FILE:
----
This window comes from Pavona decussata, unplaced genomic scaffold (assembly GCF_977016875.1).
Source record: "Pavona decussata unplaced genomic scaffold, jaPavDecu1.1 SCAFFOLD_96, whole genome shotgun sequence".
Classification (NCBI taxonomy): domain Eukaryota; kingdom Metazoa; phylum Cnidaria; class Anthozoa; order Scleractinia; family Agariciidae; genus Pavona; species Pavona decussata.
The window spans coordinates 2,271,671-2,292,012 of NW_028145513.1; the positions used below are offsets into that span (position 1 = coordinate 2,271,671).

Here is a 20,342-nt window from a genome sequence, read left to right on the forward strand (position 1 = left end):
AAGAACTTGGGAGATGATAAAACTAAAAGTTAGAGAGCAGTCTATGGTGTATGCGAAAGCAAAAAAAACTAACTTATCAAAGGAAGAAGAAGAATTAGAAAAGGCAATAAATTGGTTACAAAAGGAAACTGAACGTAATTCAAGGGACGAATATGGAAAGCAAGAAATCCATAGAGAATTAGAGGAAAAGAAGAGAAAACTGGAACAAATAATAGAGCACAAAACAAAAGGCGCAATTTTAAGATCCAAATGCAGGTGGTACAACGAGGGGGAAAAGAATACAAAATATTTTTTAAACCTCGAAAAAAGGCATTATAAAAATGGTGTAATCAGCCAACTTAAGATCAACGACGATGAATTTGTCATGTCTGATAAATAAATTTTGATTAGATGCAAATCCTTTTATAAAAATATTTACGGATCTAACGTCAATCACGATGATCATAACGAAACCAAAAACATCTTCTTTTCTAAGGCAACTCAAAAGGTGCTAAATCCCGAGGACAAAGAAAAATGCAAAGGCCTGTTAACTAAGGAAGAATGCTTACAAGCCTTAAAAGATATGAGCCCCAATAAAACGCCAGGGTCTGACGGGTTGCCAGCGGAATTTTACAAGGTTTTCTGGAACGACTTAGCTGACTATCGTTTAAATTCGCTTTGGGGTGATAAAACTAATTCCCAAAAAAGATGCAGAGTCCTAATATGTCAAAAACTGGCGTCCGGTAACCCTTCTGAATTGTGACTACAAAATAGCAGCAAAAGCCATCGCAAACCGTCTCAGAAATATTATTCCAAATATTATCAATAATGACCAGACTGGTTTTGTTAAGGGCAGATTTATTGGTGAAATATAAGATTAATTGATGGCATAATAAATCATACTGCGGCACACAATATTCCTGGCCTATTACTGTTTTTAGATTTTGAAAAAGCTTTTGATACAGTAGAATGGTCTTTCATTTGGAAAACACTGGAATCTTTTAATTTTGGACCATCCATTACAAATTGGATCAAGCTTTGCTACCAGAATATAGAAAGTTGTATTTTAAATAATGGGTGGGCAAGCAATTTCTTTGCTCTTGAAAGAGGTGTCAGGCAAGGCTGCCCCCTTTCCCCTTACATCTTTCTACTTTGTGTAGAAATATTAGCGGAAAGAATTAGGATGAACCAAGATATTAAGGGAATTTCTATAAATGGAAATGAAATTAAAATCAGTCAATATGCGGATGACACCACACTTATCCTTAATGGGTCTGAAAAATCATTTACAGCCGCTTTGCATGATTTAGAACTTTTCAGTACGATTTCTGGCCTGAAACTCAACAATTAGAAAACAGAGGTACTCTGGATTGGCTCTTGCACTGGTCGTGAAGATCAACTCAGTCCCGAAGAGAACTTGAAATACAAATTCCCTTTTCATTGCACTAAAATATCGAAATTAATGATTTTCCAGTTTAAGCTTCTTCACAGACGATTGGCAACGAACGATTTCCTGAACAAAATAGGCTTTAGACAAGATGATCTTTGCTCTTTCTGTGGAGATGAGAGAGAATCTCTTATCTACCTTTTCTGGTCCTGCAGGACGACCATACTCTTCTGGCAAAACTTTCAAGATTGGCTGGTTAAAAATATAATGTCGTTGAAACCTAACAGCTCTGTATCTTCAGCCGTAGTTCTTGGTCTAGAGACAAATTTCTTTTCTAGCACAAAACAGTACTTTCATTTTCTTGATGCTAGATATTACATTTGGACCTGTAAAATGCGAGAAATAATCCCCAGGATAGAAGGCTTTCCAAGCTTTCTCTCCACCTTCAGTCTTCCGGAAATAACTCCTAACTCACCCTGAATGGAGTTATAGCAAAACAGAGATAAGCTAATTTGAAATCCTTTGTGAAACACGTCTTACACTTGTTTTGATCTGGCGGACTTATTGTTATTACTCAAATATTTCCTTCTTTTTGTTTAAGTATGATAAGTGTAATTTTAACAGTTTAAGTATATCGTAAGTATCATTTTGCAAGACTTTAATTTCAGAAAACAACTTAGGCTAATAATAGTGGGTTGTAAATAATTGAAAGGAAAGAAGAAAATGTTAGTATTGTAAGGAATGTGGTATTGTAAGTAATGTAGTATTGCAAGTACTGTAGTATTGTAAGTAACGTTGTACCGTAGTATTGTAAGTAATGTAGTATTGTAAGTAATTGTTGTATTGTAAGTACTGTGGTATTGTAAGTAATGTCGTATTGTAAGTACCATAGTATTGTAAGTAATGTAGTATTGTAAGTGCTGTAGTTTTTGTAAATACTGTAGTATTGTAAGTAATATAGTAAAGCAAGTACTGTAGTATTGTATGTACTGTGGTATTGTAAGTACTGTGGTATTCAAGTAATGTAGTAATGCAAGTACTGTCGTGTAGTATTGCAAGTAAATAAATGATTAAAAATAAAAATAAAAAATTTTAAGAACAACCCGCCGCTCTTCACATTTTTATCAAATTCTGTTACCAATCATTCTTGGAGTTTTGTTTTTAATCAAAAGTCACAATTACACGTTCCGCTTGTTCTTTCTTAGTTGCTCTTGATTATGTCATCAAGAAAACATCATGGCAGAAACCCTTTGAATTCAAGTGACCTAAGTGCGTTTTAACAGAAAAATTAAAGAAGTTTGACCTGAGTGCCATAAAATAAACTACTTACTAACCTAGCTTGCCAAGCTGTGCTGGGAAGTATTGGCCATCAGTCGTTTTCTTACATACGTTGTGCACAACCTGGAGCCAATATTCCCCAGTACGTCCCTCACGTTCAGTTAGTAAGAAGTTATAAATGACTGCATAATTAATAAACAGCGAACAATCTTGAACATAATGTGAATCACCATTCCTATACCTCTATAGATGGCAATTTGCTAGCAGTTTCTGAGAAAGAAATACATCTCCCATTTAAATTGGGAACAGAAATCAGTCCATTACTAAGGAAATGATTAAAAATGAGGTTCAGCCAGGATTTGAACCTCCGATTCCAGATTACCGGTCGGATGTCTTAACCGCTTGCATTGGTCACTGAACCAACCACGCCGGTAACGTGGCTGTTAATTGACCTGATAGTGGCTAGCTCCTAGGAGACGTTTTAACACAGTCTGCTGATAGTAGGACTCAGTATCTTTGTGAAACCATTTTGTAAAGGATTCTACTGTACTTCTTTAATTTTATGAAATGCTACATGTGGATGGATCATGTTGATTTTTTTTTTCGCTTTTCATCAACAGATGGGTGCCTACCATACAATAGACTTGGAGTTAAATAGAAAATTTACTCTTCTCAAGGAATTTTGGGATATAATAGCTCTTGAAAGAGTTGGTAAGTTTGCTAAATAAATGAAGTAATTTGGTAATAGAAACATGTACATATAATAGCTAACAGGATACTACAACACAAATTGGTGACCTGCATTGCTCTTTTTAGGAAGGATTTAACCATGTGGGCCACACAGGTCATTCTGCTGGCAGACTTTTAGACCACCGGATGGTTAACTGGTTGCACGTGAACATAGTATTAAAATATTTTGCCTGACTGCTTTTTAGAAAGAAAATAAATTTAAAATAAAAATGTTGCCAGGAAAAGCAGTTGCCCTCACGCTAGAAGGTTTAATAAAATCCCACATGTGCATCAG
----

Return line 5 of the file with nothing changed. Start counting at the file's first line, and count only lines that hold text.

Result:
Here is a 20,342-nt window from a genome sequence, read left to right on the forward strand (position 1 = left end):